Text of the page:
By Patrick Casey on June 01, 2017
While everyone loses their baby, or primary, teeth at a different rate, the primary teeth should be completely lost by the time a person reaches the age of 12. At this point, the permanent teeth will be coming in. A normal set of permanent teeth consists of 32 teeth. A patient suffering from hyperdontia grows extra teeth, either during the primary or permanent stage of tooth development. These extra teeth, called supernumerary teeth, can interfere with the normal set of permanent teeth and cause problems that require restorative dentistry treatment to repair the smile.
Dr. Patrick Casey offers treatment for hyperdontia at his Montreal, QC dental practice. This treatment allows room for the permanent teeth to align properly so that patients can enjoy a healthy, attractive, and fully functioning smile.
What Causes Hyperdontia?
Hyperdontia affects roughly four percent of the population. Researchers have been unable to pinpoint exactly what causes hyperdontia. However, statistics show that this condition is nearly twice as likely to affect men than women. Other factors that seem to increase the risk of hyperdontia include oral malformations such as a cleft lip or palate, and certain diseases. Although there are people who may be more susceptible to hyperdontia, the condition can affect anyone, and these extra teeth can develop in children and adults.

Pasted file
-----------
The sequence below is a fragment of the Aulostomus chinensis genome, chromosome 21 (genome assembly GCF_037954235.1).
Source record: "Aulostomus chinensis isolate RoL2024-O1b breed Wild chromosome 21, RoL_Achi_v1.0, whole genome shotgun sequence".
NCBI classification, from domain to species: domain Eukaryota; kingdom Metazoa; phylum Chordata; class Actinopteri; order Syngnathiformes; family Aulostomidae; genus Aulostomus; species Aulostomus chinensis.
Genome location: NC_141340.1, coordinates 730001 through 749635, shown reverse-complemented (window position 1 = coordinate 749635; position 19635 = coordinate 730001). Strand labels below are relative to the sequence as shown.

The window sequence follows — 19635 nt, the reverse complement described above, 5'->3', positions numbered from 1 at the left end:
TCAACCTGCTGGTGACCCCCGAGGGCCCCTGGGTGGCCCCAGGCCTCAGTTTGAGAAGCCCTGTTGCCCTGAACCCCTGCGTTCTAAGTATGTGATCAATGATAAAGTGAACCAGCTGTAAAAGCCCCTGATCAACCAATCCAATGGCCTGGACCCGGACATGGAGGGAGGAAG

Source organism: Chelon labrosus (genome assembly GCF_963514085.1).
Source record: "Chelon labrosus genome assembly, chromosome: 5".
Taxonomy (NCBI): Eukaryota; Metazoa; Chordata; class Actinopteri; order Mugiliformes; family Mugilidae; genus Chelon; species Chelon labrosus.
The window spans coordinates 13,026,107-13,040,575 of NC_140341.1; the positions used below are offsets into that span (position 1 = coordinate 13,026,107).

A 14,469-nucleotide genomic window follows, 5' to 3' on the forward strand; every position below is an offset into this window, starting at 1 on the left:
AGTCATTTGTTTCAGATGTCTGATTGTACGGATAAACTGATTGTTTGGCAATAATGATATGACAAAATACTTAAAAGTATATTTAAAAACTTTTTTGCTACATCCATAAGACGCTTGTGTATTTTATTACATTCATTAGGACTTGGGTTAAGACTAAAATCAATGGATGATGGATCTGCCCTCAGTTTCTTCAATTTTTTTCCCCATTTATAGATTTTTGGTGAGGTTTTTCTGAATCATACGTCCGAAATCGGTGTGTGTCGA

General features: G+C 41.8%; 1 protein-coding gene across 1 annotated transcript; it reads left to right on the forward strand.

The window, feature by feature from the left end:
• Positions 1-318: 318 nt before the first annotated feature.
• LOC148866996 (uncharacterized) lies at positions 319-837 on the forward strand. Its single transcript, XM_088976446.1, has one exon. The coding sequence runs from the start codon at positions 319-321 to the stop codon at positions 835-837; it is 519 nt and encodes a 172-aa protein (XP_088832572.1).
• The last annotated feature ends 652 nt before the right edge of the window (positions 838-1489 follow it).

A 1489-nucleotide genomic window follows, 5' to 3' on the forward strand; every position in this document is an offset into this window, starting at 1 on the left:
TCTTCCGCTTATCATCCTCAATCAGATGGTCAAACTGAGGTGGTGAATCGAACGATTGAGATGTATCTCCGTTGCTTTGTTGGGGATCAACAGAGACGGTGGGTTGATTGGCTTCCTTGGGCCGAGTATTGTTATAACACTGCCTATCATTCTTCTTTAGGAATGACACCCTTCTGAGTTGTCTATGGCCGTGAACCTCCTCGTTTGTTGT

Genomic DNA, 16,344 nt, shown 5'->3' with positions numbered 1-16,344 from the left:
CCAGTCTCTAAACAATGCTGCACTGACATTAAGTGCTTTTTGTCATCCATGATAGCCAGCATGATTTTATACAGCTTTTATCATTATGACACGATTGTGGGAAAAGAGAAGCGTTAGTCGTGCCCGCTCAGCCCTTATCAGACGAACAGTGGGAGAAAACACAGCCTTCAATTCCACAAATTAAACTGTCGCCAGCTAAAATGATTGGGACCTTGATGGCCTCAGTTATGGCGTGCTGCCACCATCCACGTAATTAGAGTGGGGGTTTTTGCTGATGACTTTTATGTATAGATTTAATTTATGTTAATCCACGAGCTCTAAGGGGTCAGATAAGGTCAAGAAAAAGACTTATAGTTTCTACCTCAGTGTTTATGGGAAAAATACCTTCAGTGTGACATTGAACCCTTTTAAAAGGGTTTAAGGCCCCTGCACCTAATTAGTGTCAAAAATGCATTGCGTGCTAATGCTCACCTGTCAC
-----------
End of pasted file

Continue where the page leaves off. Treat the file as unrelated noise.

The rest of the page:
Hyperdontia develops differently in each patient. While there are many patients who develop several extra teeth, it is just as common for a patient with hyperdontia to have just a single extra tooth. However, even a single extra tooth can cause overcrowding in the mouth that makes it difficult for the teeth to align and function properly. To avoid oral health problems and functional difficulties, it is important to seek professional dental treatment for hyperdontia.
Dr. Casey is able to treat hyperdontia to provide room for a patient’s normal teeth to grow and function as they should. He will customize each treatment based on the specific needs of each patient. Some of the factors that will go into creating a hyperdontia treatment plan include how many extra teeth have developed, the location of those teeth, and whether any of the supernumerary teeth have fused with the permanent teeth.
Below are some common aspects of hyperdontia treatment:
- Tooth extraction: If supernumerary teeth are interfering with permanent teeth or causing oral complications, it is likely that they will need to be extracted. Dr. Casey will remove the extra teeth using either general or local anesthetic. The exact technique will be dependent on the location of the teeth, if they have erupted, and how they are formed. No matter the technique that is used, Dr. Casey will make patient comfort a priority.
- Orthodontic treatment: In many cases patients, patients require orthodontic treatment. Orthodontic treatment will ensure that the permanent teeth align properly so that the smile can function as it should. Dr. Casey will let patients know if they are ideal candidates for orthodontic treatment.
- Endodontic treatment: If a supernumerary tooth has fused with a permanent tooth, the patient may need endodontic treatment, which focuses on the pulp of the tooth and the tissues surrounding the tooth’s roots.
It is important to treat hyperdontia to protect the placement and function of the normal teeth. If you would like to learn more about hyperdontia and how best to treat this condition, contact us at your earliest convenience.
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“I felt more like I was talking to a friend than I was to a dentist.” Nancy Lanzolla, Former Patient